Wed, Jul 25, 2012 - Page 12 News List

Dodgy dealings

Taipei’s Shida district has long been the center of a vibrant commercial life, but recent expansion has riled residents, and the government has stepped in to curb, or kill, one of the city’s most diverse recreational areas

By David Frazier  /  Contributing reporter

A diagram compiled from interviews with local residents and officials giving an indiction of the rapid spread of businesses outward from the central commercial district into nearby residential zones.

Diagram: David Frazier

If you ask residents in the Shida area about the Shidahood Association (師大三里里民自救會), you’ll get very different answers. When I asked bunch of old ladies in a neighborhood park, some of them in wheelchairs, they spat back expletives. “They’re wangbadan!” (a term of abuse similar to “bastards”), said one woman, while another called the association “hateful.” Elsewhere, one man asked scornfully, “Why won’t they just let people do business?” These were mainly resident property and business owners, and quite a few of them were elderly.

Much of the crowd at a 10:30pm street-side trash pickup however declared that the Shidahood Association was doing very important things. They claimed to be “highly supportive,” “very much in favor,” or say, “Without them, this neighborhood would be chaos.” These were mostly middle-aged and middle-class residents, working professionals who inhabit the area’s quieter streets and lanes.

What’s at stake is the future shape of Shida. To many, the neighborhood is Taiwan’s funky university district, a bustling night market zone of indie boutiques and coffee bars that serves tens of thousands of young people, a hip music crowd and a growing number of tourists. Many Shida residents meanwhile want to reclaim their neighborhood, kick out hundreds of businesses and keep the area prim, quiet and residential.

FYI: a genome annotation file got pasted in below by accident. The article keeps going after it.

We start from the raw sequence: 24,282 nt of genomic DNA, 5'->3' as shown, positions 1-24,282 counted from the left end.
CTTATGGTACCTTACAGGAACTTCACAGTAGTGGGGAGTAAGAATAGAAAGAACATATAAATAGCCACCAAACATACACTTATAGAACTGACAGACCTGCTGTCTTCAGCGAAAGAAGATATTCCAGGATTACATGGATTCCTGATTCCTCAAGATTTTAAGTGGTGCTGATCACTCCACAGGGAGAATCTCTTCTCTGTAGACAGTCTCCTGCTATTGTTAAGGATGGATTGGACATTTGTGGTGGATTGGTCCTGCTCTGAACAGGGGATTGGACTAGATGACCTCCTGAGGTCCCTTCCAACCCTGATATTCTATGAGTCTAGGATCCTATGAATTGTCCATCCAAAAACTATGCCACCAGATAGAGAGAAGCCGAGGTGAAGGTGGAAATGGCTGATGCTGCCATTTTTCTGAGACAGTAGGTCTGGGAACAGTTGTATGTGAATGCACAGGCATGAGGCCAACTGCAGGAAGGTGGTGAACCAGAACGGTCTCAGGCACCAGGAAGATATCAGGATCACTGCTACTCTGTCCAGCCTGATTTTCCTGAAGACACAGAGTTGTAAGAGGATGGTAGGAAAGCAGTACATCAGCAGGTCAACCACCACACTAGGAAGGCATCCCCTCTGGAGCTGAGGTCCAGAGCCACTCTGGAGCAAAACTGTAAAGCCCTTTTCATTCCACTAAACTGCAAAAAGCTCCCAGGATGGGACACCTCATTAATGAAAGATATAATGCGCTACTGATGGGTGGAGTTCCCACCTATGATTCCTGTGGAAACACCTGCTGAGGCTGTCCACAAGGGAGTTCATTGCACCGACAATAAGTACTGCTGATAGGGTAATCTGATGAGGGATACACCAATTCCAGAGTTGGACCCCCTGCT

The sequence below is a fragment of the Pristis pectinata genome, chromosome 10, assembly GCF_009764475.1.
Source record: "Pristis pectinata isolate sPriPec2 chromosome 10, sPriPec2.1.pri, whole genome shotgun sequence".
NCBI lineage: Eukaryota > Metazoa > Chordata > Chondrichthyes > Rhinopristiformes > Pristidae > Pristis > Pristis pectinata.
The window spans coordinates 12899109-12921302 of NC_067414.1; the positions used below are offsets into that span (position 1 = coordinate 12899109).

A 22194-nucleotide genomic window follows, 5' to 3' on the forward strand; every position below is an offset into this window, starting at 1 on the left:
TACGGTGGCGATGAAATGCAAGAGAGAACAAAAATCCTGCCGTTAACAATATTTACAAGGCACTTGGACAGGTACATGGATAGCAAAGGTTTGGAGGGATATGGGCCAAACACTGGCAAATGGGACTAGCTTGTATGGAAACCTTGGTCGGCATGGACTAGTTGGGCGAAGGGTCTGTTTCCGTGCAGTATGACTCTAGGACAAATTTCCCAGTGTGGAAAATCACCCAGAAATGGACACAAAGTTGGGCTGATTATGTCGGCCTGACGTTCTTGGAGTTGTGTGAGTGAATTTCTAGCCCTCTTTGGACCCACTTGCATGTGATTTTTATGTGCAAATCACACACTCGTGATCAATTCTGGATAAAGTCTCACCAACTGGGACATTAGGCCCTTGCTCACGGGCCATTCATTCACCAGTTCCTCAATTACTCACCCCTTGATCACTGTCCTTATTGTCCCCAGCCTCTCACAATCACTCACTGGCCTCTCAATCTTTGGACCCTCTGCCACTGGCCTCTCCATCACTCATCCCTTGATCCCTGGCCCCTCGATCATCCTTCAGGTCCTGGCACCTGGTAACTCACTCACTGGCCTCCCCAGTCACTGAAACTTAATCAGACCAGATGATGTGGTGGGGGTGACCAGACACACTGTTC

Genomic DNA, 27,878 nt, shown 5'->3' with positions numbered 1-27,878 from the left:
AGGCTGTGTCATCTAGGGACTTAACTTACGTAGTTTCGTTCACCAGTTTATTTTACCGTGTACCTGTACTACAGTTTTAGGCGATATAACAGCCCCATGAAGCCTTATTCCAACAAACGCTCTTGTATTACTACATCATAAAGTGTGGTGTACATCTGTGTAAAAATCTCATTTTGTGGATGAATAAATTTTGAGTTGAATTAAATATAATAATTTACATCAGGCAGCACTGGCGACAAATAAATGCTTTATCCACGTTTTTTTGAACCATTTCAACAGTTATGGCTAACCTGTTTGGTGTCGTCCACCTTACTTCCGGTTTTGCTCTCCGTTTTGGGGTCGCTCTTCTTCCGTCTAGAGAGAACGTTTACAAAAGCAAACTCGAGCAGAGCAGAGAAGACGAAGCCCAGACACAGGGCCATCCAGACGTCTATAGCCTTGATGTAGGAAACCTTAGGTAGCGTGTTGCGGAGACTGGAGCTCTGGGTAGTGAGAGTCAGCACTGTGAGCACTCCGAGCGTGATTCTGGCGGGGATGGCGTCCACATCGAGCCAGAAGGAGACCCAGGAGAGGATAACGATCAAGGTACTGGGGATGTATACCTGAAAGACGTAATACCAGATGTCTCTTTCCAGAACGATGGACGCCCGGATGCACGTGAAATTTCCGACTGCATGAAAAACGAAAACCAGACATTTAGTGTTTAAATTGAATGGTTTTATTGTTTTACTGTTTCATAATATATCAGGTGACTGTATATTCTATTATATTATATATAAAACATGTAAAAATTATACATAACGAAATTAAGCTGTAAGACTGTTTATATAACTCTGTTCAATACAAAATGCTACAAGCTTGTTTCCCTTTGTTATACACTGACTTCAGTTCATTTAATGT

The Shidahood Association formed last November with the stated goal of expelling “300 illegal businesses” and “200 legal businesses” of the 700 to 800 businesses estimated to be in Shida, including restaurants, clothing shops and the night market stalls. Association Chairman Jerry Liu (劉振偉) claims the group has between 2,000 and 3,000 active supporters, plus an even larger “silent majority” of the neighborhood’s 16,500 residents.

Due to the combined pressure of Shidahood and Taipei City, more than 100 Shida businesses have shut down in the last three months, and many more have received fines or notices that could cause them to close. Several are longstanding neighborhood landmarks, like the 16-year-old rock club Underworld (地下社會), which helped give birth to Taiwan’s indie rock movement. It shut down on July 15 to avoid government fines.

Roxy Jr. Cafe, a bar-restaurant and favorite expat watering hole open since 1994 was recently fined NT$150,000 for illegal operation and faces more fines or forced closure if it keeps selling alcohol to customers who don’t also buy meals. Other shops say they may close because business is getting worse and they no longer trust the regulatory environment.

“I’ve been here for 18 years running the exact same business with the same license and have never had a problem, so why am I having a problem now?” asks Roxy owner Ling Wei (凌威).

“I invested NT$15 million in three restaurants here because I trusted the law and I trusted the city. I sold my house in India. Just last year, Taipei mayor Hau Lung-bin (郝龍斌) was promoting Shida as a commercial district. Now I ask myself, is this Taiwan or is this China?” says Andy Singh, an Indian restaurateur who is fighting the city.

“We residents are the victims,” counters Liu. “The noise and pollution in this neighborhood are ruining the quality of life.”

“The city has been negligent for too long,” Liu continues. “The city can have its commercial districts, but this is zoned as a residential area, so the city should uphold its own regulations. This should have been done 10 years ago.”

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